Gender identity and sexuality are more varied among autistic people than in the general population – three to six times as common, in fact- with autistic people or, people with suspected undiagnosed autism, being more likely than neurotypical people to be non-binary (i.e., gender diverse). In terms of why this is the case, it is likely to be because the social rules/ societal expectations which govern the lives of neurotypical folk do not tend to apply to the same extent within the neurodiverse among us (i.e., those of us living with autism). This is perhaps due to the fact that people with Autism tend to feel as though they don’t really ‘fit in’ socially.
Now, it is this inability to ‘fit in’ as described above, which sees people with autism generally feeling more able to present themselves authentically than people without autism, a result of them being less influenced by the social norms which inform how they act in social situations. It could be because of this then that people with Autism, particularly younger people of school age with autism, can be subject to bullying, as they are more likely to go against the mainstream ideals of what is popular, whether that’s in terms of more trivial matters such as clothing and makeup, or more complex matters such as gender and sexuality, with them instead opting to forge their own path in life, expressing themselves freely in turn.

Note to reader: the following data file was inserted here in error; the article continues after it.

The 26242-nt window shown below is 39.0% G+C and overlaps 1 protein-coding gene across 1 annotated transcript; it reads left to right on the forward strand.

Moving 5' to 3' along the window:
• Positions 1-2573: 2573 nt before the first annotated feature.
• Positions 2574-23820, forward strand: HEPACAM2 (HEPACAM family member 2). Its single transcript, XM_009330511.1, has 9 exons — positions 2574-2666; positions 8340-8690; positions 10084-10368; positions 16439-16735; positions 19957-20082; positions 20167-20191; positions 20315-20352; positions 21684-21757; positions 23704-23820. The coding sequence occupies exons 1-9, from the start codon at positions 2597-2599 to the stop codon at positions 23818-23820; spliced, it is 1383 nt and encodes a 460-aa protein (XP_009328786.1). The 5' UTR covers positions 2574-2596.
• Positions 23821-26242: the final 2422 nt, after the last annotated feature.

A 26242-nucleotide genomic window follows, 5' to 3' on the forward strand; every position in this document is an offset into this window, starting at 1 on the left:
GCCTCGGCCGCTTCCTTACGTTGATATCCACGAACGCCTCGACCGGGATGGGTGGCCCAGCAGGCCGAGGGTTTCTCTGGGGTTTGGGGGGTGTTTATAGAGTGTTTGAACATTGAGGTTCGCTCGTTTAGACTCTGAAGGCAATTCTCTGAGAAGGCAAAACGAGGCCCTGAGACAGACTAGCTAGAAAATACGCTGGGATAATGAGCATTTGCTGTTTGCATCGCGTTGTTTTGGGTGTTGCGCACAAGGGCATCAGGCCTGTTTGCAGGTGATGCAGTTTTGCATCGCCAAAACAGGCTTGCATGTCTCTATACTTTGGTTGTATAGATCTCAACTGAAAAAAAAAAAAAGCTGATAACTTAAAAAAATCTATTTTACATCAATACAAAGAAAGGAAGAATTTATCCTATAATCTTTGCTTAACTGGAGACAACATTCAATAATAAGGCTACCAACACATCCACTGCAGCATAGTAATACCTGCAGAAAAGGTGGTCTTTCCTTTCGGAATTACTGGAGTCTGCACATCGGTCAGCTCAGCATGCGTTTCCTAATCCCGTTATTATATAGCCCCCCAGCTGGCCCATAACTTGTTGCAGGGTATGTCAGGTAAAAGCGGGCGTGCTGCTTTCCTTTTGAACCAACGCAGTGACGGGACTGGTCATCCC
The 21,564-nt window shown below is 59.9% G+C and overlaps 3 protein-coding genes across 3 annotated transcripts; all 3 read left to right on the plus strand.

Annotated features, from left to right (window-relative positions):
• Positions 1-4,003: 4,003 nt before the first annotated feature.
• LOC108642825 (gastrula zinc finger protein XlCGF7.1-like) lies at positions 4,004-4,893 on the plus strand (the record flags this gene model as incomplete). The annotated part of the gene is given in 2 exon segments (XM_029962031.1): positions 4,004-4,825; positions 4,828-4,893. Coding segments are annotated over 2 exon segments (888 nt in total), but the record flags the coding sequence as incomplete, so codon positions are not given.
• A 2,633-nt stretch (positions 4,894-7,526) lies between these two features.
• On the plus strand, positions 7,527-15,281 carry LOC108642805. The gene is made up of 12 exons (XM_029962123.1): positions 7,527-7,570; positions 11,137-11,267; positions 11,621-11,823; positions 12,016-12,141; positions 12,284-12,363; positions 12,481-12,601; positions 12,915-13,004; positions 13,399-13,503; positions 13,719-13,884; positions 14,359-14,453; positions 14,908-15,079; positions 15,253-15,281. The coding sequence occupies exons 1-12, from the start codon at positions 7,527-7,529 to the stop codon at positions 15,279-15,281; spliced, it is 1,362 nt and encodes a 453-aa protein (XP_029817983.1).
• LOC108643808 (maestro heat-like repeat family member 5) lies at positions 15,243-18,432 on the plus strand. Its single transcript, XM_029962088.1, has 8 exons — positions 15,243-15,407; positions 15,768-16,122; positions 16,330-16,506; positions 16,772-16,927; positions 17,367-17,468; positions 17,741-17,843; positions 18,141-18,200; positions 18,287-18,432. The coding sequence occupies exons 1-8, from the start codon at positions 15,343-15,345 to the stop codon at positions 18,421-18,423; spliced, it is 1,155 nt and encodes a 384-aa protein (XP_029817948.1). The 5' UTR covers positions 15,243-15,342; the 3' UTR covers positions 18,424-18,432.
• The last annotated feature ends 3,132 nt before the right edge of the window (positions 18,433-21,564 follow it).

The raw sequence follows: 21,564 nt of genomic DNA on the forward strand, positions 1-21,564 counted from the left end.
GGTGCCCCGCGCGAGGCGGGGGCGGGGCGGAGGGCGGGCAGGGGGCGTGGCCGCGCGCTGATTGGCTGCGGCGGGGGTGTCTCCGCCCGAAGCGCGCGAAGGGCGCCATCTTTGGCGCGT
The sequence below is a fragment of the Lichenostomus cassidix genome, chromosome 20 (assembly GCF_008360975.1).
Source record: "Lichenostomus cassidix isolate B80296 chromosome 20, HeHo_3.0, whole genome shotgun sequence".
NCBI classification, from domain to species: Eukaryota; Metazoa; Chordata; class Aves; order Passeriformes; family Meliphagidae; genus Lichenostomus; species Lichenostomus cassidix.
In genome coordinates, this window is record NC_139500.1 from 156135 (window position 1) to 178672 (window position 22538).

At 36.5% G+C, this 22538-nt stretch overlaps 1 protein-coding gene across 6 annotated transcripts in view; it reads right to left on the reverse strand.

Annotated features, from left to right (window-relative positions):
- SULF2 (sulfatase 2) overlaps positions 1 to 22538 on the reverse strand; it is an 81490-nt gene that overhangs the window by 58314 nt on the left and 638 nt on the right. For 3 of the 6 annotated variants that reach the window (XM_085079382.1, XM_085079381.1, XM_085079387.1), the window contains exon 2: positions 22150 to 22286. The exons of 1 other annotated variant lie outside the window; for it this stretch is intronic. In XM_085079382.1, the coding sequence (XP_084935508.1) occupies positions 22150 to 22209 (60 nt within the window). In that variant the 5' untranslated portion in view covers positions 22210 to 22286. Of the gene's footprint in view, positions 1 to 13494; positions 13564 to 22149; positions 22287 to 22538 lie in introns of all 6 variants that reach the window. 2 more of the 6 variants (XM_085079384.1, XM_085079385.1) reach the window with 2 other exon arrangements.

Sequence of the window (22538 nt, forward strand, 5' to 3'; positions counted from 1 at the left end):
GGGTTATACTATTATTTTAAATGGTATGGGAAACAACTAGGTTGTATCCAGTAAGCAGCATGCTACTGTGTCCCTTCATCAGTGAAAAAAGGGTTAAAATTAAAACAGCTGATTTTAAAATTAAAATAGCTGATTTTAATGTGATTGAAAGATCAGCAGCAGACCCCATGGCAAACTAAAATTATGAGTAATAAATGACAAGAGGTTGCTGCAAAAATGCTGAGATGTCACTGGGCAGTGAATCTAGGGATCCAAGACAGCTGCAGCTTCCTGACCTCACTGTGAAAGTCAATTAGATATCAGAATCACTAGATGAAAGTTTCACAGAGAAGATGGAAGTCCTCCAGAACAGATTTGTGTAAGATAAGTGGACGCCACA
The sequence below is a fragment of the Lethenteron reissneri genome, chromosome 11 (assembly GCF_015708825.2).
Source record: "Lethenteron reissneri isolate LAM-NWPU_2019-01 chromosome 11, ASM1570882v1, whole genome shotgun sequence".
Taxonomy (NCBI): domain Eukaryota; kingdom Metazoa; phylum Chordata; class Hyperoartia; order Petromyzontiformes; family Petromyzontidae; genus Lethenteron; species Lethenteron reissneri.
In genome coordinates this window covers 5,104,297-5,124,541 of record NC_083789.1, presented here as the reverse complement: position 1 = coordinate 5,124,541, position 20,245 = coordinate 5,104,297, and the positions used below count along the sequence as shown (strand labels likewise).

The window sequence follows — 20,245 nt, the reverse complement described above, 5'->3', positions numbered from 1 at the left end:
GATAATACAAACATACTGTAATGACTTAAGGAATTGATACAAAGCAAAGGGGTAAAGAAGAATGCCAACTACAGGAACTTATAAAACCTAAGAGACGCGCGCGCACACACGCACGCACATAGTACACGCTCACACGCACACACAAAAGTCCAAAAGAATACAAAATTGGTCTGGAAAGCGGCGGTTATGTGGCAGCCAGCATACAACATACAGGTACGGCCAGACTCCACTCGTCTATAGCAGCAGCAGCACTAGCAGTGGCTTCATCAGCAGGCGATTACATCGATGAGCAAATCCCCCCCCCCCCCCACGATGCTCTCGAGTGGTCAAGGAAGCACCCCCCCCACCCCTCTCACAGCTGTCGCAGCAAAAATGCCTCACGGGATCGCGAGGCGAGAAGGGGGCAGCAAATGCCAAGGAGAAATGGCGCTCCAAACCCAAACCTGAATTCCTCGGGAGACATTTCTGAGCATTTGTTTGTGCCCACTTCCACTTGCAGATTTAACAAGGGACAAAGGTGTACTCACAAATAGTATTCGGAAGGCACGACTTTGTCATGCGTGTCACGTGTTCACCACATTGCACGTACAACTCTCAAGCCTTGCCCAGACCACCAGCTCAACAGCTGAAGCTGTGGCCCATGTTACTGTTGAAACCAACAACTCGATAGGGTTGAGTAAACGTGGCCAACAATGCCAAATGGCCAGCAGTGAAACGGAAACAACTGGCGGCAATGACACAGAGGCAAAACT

So, whilst the ‘differences’ in people with Autism may, to some, be thought of as a ‘hindrance’, to many, their differences will be regarded exactly for what they are, quite literal super-powers, thus serving to form a positive part of an Autistic person’s identity, as they take pride in their differences;
- Pride in not following the crowd,
- Pride in acting in such a way that is true to oneself,
- Pride in the ability to find, and excel in, one’s own path in life, regardless of what other people think, or say, about it,
all of which leads to more progress and diversity of thinking happening within society-
hence why Autism really is a ‘super-power.’